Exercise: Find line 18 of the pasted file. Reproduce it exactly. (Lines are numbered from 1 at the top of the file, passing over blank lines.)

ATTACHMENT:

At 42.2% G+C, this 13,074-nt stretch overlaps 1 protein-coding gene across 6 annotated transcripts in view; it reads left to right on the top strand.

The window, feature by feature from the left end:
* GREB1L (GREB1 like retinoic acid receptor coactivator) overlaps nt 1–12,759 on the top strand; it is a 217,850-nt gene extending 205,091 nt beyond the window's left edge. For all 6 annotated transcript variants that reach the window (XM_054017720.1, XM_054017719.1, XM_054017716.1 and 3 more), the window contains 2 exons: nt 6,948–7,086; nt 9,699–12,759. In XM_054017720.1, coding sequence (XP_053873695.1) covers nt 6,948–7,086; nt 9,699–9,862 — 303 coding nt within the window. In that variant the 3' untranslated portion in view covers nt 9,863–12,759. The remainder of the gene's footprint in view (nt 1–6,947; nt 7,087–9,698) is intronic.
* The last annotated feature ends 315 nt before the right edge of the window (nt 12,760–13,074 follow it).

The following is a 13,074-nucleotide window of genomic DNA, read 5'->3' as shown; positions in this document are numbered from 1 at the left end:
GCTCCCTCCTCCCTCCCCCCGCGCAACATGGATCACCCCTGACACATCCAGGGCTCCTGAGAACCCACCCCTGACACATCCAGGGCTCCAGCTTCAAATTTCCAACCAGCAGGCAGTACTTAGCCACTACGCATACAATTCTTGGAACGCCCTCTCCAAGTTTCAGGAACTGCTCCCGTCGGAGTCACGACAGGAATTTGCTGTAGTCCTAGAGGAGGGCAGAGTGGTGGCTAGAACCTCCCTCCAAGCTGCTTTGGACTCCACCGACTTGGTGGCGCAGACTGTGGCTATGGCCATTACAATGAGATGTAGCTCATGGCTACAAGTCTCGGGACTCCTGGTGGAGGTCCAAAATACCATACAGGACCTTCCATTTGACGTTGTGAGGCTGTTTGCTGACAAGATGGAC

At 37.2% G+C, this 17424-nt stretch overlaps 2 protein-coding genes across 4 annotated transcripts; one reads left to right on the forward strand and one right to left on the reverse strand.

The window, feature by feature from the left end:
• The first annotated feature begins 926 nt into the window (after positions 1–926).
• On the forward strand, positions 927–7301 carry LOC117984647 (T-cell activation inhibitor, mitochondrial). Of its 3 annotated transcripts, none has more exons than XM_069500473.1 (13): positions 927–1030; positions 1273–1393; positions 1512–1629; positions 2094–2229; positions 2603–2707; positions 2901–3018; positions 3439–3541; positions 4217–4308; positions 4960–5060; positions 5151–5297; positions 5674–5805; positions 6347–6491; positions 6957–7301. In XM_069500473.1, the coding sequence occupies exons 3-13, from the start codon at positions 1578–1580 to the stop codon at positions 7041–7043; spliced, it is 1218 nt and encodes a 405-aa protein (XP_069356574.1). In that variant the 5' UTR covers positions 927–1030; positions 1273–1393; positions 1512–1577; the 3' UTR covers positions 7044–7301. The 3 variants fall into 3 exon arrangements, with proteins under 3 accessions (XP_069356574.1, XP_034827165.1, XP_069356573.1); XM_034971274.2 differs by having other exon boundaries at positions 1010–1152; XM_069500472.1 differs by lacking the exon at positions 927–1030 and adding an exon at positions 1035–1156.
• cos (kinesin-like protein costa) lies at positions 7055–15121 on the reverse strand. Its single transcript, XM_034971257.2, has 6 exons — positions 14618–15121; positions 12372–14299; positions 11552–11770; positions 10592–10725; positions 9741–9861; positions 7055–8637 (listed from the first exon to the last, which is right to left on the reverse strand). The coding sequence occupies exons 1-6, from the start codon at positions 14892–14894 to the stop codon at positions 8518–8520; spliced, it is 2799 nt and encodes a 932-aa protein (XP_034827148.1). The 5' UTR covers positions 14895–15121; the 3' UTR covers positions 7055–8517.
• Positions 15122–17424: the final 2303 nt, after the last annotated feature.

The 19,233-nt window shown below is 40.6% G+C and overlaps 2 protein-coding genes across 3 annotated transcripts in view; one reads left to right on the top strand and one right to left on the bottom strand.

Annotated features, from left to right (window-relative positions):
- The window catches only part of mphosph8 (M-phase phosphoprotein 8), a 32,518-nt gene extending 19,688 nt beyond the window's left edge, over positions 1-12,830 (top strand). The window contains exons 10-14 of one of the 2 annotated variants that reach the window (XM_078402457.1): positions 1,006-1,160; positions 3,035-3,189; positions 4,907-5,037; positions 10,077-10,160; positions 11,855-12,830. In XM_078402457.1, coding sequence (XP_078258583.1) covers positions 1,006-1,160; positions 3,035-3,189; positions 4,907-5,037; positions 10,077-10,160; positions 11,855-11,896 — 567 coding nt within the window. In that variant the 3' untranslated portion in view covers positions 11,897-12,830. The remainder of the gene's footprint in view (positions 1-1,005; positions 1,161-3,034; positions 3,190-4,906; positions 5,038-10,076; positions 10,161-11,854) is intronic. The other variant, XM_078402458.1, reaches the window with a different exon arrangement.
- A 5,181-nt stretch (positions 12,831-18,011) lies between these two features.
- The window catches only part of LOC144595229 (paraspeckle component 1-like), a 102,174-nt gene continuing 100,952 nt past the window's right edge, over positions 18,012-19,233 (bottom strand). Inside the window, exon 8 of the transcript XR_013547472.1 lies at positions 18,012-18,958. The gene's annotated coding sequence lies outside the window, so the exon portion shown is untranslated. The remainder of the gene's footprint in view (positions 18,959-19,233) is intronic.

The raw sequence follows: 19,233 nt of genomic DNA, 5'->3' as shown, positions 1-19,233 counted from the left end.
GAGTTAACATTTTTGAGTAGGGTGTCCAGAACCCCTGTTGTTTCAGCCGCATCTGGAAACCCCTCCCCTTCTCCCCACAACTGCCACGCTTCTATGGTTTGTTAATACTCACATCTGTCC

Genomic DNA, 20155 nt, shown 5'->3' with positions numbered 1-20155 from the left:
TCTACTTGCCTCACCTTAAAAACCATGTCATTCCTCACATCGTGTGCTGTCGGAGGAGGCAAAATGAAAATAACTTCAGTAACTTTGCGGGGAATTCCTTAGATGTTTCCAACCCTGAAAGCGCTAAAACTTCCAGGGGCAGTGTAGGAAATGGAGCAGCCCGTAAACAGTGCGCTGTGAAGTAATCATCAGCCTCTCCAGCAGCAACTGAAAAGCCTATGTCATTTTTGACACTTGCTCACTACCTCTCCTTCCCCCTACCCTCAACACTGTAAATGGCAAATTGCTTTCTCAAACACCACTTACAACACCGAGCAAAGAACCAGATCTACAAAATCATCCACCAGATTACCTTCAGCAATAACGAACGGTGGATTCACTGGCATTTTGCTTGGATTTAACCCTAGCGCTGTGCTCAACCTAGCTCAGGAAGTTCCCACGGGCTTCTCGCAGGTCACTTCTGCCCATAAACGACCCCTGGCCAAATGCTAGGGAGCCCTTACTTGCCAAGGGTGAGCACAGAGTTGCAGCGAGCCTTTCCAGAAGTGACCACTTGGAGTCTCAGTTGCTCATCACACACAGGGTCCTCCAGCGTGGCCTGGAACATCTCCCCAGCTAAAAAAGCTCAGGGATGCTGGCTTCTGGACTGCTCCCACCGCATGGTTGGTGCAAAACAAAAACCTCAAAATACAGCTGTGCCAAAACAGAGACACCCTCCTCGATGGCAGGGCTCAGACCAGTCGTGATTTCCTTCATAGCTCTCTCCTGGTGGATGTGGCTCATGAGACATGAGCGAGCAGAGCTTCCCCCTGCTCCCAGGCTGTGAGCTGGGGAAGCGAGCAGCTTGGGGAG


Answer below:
The raw sequence follows: 19,233 nt of genomic DNA, 5'->3' as shown, positions 1-19,233 counted from the left end.